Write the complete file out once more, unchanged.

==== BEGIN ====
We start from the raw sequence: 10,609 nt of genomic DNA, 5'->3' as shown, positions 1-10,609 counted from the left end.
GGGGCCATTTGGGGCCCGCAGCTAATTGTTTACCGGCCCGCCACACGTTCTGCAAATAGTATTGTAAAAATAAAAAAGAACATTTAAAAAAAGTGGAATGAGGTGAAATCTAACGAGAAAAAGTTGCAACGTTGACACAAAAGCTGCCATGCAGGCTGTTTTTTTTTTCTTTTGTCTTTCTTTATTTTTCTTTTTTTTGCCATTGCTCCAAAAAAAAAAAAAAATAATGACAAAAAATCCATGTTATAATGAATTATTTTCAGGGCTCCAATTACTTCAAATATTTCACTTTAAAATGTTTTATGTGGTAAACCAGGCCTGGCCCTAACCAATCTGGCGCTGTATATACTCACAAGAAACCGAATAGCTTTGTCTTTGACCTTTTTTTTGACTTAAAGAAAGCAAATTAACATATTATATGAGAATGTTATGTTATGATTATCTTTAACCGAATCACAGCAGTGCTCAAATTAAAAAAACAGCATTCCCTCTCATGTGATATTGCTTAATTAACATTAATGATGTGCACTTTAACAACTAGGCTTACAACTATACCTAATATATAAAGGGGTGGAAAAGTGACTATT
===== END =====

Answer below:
We start from the raw sequence: 10,609 nt of genomic DNA, 5'->3' as shown, positions 1-10,609 counted from the left end.
GGGGCCATTTGGGGCCCGCAGCTAATTGTTTACCGGCCCGCCACACGTTCTGCAAATAGTATTGTAAAAATAAAAAAGAACATTTAAAAAAAGTGGAATGAGGTGAAATCTAACGAGAAAAAGTTGCAACGTTGACACAAAAGCTGCCATGCAGGCTGTTTTTTTTTTCTTTTGTCTTTCTTTATTTTTCTTTTTTTTGCCATTGCTCCAAAAAAAAAAAAAAATAATGACAAAAAATCCATGTTATAATGAATTATTTTCAGGGCTCCAATTACTTCAAATATTTCACTTTAAAATGTTTTATGTGGTAAACCAGGCCTGGCCCTAACCAATCTGGCGCTGTATATACTCACAAGAAACCGAATAGCTTTGTCTTTGACCTTTTTTTTGACTTAAAGAAAGCAAATTAACATATTATATGAGAATGTTATGTTATGATTATCTTTAACCGAATCACAGCAGTGCTCAAATTAAAAAAACAGCATTCCCTCTCATGTGATATTGCTTAATTAACATTAATGATGTGCACTTTAACAACTAGGCTTACAACTATACCTAATATATAAAGGGGTGGAAAAGTGACTATT